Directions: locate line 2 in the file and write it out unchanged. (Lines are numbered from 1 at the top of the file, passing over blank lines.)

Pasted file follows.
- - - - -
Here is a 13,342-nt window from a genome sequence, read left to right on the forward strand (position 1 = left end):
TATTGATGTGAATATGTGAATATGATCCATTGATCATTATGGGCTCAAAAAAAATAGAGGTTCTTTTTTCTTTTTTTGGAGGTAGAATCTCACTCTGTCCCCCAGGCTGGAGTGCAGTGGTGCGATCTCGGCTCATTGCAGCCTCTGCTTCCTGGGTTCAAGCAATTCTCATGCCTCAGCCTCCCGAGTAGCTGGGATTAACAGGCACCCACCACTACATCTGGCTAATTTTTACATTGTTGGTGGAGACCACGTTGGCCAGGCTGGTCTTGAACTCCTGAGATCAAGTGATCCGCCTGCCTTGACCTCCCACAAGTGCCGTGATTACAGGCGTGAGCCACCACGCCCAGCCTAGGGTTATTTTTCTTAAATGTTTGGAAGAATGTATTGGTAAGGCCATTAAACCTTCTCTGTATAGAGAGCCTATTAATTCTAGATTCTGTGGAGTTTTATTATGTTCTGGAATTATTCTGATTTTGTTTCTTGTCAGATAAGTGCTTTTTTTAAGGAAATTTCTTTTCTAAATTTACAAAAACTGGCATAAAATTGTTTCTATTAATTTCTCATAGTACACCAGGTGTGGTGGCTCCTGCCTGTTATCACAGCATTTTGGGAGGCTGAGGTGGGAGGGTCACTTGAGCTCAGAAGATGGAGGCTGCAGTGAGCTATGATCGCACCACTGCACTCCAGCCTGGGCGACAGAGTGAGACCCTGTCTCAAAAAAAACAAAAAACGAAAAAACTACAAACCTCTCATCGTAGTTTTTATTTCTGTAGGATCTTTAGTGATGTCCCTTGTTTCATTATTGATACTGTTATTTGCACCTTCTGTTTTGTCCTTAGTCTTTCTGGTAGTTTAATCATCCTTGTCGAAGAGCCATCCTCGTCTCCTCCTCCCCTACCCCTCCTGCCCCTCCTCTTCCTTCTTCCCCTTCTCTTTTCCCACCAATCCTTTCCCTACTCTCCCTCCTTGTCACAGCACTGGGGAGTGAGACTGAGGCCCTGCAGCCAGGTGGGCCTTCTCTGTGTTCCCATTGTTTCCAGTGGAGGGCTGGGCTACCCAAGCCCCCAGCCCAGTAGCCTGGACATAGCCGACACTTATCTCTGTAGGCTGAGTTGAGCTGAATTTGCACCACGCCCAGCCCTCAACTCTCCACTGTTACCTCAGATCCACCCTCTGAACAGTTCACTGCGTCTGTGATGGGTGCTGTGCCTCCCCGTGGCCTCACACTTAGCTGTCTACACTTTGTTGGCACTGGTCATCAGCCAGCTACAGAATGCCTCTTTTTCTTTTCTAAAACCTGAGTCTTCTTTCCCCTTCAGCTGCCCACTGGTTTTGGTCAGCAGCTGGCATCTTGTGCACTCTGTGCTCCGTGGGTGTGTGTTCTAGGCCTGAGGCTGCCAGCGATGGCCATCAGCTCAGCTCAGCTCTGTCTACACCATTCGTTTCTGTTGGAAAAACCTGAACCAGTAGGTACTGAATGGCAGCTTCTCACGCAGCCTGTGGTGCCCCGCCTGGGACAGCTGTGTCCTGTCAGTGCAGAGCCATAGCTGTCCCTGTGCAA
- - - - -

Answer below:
TATTGATGTGAATATGTGAATATGATCCATTGATCATTATGGGCTCAAAAAAAATAGAGGTTCTTTTTTCTTTTTTTGGAGGTAGAATCTCACTCTGTCCCCCAGGCTGGAGTGCAGTGGTGCGATCTCGGCTCATTGCAGCCTCTGCTTCCTGGGTTCAAGCAATTCTCATGCCTCAGCCTCCCGAGTAGCTGGGATTAACAGGCACCCACCACTACATCTGGCTAATTTTTACATTGTTGGTGGAGACCACGTTGGCCAGGCTGGTCTTGAACTCCTGAGATCAAGTGATCCGCCTGCCTTGACCTCCCACAAGTGCCGTGATTACAGGCGTGAGCCACCACGCCCAGCCTAGGGTTATTTTTCTTAAATGTTTGGAAGAATGTATTGGTAAGGCCATTAAACCTTCTCTGTATAGAGAGCCTATTAATTCTAGATTCTGTGGAGTTTTATTATGTTCTGGAATTATTCTGATTTTGTTTCTTGTCAGATAAGTGCTTTTTTTAAGGAAATTTCTTTTCTAAATTTACAAAAACTGGCATAAAATTGTTTCTATTAATTTCTCATAGTACACCAGGTGTGGTGGCTCCTGCCTGTTATCACAGCATTTTGGGAGGCTGAGGTGGGAGGGTCACTTGAGCTCAGAAGATGGAGGCTGCAGTGAGCTATGATCGCACCACTGCACTCCAGCCTGGGCGACAGAGTGAGACCCTGTCTCAAAAAAAACAAAAAACGAAAAAACTACAAACCTCTCATCGTAGTTTTTATTTCTGTAGGATCTTTAGTGATGTCCCTTGTTTCATTATTGATACTGTTATTTGCACCTTCTGTTTTGTCCTTAGTCTTTCTGGTAGTTTAATCATCCTTGTCGAAGAGCCATCCTCGTCTCCTCCTCCCCTACCCCTCCTGCCCCTCCTCTTCCTTCTTCCCCTTCTCTTTTCCCACCAATCCTTTCCCTACTCTCCCTCCTTGTCACAGCACTGGGGAGTGAGACTGAGGCCCTGCAGCCAGGTGGGCCTTCTCTGTGTTCCCATTGTTTCCAGTGGAGGGCTGGGCTACCCAAGCCCCCAGCCCAGTAGCCTGGACATAGCCGACACTTATCTCTGTAGGCTGAGTTGAGCTGAATTTGCACCACGCCCAGCCCTCAACTCTCCACTGTTACCTCAGATCCACCCTCTGAACAGTTCACTGCGTCTGTGATGGGTGCTGTGCCTCCCCGTGGCCTCACACTTAGCTGTCTACACTTTGTTGGCACTGGTCATCAGCCAGCTACAGAATGCCTCTTTTTCTTTTCTAAAACCTGAGTCTTCTTTCCCCTTCAGCTGCCCACTGGTTTTGGTCAGCAGCTGGCATCTTGTGCACTCTGTGCTCCGTGGGTGTGTGTTCTAGGCCTGAGGCTGCCAGCGATGGCCATCAGCTCAGCTCAGCTCTGTCTACACCATTCGTTTCTGTTGGAAAAACCTGAACCAGTAGGTACTGAATGGCAGCTTCTCACGCAGCCTGTGGTGCCCCGCCTGGGACAGCTGTGTCCTGTCAGTGCAGAGCCATAGCTGTCCCTGTGCAA